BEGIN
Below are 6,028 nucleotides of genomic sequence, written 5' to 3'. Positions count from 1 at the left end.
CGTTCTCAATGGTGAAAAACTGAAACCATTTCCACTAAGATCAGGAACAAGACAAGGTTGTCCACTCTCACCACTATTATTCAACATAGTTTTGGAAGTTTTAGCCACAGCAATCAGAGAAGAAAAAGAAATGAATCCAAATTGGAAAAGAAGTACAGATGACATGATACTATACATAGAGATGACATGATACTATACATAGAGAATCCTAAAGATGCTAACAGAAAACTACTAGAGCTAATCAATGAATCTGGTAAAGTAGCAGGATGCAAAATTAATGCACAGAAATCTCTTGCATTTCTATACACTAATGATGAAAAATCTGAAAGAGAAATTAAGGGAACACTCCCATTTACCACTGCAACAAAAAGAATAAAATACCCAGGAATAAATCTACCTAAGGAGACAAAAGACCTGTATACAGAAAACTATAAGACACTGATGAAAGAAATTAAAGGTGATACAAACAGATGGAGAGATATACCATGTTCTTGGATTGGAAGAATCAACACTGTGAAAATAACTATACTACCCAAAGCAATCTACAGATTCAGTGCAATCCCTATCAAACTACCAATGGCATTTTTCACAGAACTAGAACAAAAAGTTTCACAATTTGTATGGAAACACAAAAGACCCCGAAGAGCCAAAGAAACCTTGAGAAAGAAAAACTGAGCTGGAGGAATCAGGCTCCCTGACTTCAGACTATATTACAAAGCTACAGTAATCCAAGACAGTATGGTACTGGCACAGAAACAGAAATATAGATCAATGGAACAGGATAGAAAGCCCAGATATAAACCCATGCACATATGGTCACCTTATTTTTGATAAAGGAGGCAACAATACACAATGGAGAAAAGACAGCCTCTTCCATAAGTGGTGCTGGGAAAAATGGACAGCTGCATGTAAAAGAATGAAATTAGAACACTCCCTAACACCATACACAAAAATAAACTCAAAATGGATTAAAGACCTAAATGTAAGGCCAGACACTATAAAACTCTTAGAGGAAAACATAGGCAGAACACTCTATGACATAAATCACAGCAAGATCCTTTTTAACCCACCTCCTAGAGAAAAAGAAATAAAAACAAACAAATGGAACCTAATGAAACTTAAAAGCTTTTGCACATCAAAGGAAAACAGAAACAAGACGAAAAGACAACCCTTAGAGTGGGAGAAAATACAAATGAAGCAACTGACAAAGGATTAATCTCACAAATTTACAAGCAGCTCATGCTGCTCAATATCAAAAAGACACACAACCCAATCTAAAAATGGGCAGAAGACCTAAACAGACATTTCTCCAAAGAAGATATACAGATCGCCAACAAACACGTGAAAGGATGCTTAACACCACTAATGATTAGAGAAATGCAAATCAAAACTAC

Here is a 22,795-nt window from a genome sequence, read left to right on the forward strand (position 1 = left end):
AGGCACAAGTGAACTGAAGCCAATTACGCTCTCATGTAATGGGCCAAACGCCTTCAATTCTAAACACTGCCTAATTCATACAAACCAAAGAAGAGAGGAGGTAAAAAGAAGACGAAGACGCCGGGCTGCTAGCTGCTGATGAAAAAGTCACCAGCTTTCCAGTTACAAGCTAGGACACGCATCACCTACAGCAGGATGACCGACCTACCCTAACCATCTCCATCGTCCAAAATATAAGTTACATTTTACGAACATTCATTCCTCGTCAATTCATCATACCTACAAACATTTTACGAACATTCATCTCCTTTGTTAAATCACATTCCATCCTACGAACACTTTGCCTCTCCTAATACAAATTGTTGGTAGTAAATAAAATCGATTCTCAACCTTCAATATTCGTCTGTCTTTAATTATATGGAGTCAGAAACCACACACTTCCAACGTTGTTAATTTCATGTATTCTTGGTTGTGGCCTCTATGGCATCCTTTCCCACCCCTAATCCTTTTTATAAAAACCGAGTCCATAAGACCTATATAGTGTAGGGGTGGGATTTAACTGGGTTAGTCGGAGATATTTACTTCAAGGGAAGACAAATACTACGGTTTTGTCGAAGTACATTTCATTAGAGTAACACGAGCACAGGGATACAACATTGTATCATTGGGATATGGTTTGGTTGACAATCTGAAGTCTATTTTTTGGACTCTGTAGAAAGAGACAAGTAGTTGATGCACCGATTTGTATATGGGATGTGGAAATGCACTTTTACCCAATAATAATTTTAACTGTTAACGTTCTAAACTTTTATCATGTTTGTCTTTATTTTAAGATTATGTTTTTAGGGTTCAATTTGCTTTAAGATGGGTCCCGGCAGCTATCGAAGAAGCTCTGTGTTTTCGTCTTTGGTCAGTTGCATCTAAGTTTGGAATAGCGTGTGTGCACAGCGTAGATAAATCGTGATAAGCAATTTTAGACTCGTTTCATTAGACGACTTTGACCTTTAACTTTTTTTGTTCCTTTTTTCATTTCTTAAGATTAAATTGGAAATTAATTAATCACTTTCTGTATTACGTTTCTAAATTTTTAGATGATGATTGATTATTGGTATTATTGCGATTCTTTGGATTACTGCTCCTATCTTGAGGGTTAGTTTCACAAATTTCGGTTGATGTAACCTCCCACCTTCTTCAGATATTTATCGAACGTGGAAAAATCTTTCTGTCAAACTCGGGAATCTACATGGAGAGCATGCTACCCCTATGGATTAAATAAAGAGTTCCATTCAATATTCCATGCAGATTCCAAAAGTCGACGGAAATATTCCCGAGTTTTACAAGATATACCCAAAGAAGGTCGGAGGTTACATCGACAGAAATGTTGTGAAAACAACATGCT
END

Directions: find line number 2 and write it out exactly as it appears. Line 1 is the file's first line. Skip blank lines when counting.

CGTTCTCAATGGTGAAAAACTGAAACCATTTCCACTAAGATCAGGAACAAGACAAGGTTGTCCACTCTCACCACTATTATTCAACATAGTTTTGGAAGTTTTAGCCACAGCAATCAGAGAAGAAAAAGAAATGAATCCAAATTGGAAAAGAAGTACAGATGACATGATACTATACATAGAGATGACATGATACTATACATAGAGAATCCTAAAGATGCTAACAGAAAACTACTAGAGCTAATCAATGAATCTGGTAAAGTAGCAGGATGCAAAATTAATGCACAGAAATCTCTTGCATTTCTATACACTAATGATGAAAAATCTGAAAGAGAAATTAAGGGAACACTCCCATTTACCACTGCAACAAAAAGAATAAAATACCCAGGAATAAATCTACCTAAGGAGACAAAAGACCTGTATACAGAAAACTATAAGACACTGATGAAAGAAATTAAAGGTGATACAAACAGATGGAGAGATATACCATGTTCTTGGATTGGAAGAATCAACACTGTGAAAATAACTATACTACCCAAAGCAATCTACAGATTCAGTGCAATCCCTATCAAACTACCAATGGCATTTTTCACAGAACTAGAACAAAAAGTTTCACAATTTGTATGGAAACACAAAAGACCCCGAAGAGCCAAAGAAACCTTGAGAAAGAAAAACTGAGCTGGAGGAATCAGGCTCCCTGACTTCAGACTATATTACAAAGCTACAGTAATCCAAGACAGTATGGTACTGGCACAGAAACAGAAATATAGATCAATGGAACAGGATAGAAAGCCCAGATATAAACCCATGCACATATGGTCACCTTATTTTTGATAAAGGAGGCAACAATACACAATGGAGAAAAGACAGCCTCTTCCATAAGTGGTGCTGGGAAAAATGGACAGCTGCATGTAAAAGAATGAAATTAGAACACTCCCTAACACCATACACAAAAATAAACTCAAAATGGATTAAAGACCTAAATGTAAGGCCAGACACTATAAAACTCTTAGAGGAAAACATAGGCAGAACACTCTATGACATAAATCACAGCAAGATCCTTTTTAACCCACCTCCTAGAGAAAAAGAAATAAAAACAAACAAATGGAACCTAATGAAACTTAAAAGCTTTTGCACATCAAAGGAAAACAGAAACAAGACGAAAAGACAACCCTTAGAGTGGGAGAAAATACAAATGAAGCAACTGACAAAGGATTAATCTCACAAATTTACAAGCAGCTCATGCTGCTCAATATCAAAAAGACACACAACCCAATCTAAAAATGGGCAGAAGACCTAAACAGACATTTCTCCAAAGAAGATATACAGATCGCCAACAAACACGTGAAAGGATGCTTAACACCACTAATGATTAGAGAAATGCAAATCAAAACTAC